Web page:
Hawaiʻi Workers and Labor Day

With determined effort, labor unions organized to change policies and conditions for workers. The 1935 National Labor Relations Act allowed union membership in the U.S. In 1937 the International Longshore and Warehouse Union (I.L.W.U.) organized in Hawai‘i. A diverse group of workers joined the union: Chinese, Portuguese, Japanese, Puerto Rican, Korean, and Filipino.

The annual celebration of the economic achievements of U.S. workers occurs on the first Monday in September. Americans first celebrated the holiday in New York City in 1882. After violence related to the Pullman railroad strike and political efforts, President Grover Cleveland established a federal holiday in 1894.

The Lyman Museum preserves labor union documents within the records of four sugar companies: Kohala, Hāmākua, C. Brewer and Hilo Coast Processing. The Archives is open for research by appointment. Learn more at https://lymanmuseum.org/archives/research-collection/.

Japanese workers lived in thatched homes in Nikai Camp, Wainaku, ca. 1892. Improvements and standardization in worker housing occurred with the rise of labor unions.
Hawaiʻi Island laborers using mules to carry sugar cane to the flumes, ca. 1900. The first immigrant laborers arrived after the passing of the Masters and Servants Act in 1850. Early contracts offered transportation and basic needs in exchange for specified years of service. Workers often found their working circumstances difficult.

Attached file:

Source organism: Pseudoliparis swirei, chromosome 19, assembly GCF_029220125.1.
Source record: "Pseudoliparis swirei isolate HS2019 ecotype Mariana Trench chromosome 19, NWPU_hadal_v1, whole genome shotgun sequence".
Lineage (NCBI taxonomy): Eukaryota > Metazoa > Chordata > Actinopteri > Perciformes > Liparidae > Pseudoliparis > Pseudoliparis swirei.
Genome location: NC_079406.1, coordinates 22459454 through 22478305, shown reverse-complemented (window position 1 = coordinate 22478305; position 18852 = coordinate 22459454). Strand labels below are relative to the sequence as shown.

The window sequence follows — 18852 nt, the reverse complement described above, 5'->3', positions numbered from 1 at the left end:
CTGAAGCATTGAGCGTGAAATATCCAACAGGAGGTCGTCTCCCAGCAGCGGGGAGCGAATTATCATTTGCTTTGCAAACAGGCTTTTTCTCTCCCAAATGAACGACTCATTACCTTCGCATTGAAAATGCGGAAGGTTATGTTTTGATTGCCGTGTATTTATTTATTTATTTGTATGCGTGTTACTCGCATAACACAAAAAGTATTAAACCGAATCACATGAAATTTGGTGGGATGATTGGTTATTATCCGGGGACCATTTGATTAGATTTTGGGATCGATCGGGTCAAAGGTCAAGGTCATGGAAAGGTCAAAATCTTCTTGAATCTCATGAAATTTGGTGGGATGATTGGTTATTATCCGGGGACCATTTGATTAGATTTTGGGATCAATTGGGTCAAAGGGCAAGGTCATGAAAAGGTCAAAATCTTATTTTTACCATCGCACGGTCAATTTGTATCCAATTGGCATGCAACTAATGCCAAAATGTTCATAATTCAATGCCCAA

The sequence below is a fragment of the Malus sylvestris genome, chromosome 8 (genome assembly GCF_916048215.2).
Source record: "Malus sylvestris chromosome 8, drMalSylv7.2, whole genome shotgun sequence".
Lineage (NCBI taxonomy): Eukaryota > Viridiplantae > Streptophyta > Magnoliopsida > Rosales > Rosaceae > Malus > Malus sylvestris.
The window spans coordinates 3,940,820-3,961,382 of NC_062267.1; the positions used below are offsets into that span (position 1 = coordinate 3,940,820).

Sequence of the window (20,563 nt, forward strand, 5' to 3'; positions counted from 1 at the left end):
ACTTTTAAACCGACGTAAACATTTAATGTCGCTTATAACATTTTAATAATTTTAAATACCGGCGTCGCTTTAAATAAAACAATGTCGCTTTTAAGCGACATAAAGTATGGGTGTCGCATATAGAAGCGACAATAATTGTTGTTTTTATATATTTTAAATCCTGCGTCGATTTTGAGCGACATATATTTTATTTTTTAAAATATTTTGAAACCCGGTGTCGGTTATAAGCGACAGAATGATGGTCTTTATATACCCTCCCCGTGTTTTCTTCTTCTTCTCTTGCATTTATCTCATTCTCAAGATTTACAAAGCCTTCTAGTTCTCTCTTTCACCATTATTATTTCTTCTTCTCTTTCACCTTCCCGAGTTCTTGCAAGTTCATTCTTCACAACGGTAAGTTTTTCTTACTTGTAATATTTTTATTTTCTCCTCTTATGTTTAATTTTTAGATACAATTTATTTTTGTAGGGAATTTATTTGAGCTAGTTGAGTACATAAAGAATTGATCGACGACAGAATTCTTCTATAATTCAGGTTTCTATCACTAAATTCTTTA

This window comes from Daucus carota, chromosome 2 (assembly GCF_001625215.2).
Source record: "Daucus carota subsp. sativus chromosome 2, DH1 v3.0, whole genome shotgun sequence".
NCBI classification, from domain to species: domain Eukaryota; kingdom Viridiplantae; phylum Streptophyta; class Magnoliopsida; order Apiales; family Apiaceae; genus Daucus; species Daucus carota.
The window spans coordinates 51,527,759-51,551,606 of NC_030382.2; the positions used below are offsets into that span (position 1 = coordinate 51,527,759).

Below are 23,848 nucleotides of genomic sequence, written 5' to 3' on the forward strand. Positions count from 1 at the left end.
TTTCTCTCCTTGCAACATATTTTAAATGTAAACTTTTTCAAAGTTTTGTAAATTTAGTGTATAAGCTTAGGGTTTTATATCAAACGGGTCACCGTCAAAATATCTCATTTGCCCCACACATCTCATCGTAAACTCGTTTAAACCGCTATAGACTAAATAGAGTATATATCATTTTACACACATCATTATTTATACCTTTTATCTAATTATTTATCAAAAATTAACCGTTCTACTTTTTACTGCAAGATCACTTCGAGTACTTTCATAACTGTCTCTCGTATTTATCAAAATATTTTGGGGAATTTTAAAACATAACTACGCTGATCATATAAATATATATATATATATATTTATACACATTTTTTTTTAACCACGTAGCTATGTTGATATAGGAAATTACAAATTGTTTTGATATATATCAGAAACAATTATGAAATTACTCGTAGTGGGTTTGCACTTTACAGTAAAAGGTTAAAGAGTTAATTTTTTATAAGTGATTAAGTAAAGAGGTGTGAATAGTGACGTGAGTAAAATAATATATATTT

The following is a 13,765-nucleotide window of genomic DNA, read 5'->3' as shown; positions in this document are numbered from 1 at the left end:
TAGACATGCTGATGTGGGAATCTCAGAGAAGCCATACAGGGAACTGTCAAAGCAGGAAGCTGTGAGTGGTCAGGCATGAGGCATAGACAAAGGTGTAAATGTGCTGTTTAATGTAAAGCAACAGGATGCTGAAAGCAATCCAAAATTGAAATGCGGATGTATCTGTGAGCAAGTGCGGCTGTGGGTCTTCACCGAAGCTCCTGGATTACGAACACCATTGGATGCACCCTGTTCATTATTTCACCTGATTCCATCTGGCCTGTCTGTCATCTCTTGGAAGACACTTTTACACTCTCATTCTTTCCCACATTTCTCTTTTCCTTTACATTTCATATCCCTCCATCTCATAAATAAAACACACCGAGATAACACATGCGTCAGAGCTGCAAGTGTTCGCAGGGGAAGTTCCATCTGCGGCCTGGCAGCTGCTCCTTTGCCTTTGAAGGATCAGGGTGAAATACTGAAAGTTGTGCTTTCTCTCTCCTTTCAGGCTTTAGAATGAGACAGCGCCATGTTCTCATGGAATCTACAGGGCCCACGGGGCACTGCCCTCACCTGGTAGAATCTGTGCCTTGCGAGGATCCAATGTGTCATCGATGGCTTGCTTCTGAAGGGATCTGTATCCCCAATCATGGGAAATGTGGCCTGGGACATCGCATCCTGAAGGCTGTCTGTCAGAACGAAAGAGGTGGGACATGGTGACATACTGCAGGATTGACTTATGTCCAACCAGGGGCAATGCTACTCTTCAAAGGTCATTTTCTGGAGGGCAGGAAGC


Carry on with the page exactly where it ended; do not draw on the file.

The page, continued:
Filipino investigators met with Hilo Sugar Company manager, W. L. S. Williams, at the Waiakea Mill Store, ca. 1927.
The International Longshore Workers Union from Olaʻa participated in a parade in Hilo in 1946 (Photo by Yasuki Arakaki).
Labor strikes in the 20thcentury led to improvements for workers. In 1938 the I.L.W.U. confronted the Inter-Island Steamship Company, citing the pay of West Coast workers. On August 1, 1938 conflict erupted when 200 unarmed protestors marching to the wharf. They were met by 70 armed police officers. When the officers began shooting, 50 workers were injured. Residents called the incident “Bloody Monday.”
Companies and unions created documents like this 1966 Agreement Between Paauhau Sugar Co. and I.L.W.U. Local 142 to address benefits, discrimination, grievances, hours and overtime, housing, seniority, and wages. Companies also maintained lists of union members, arbitration deals, and contracts.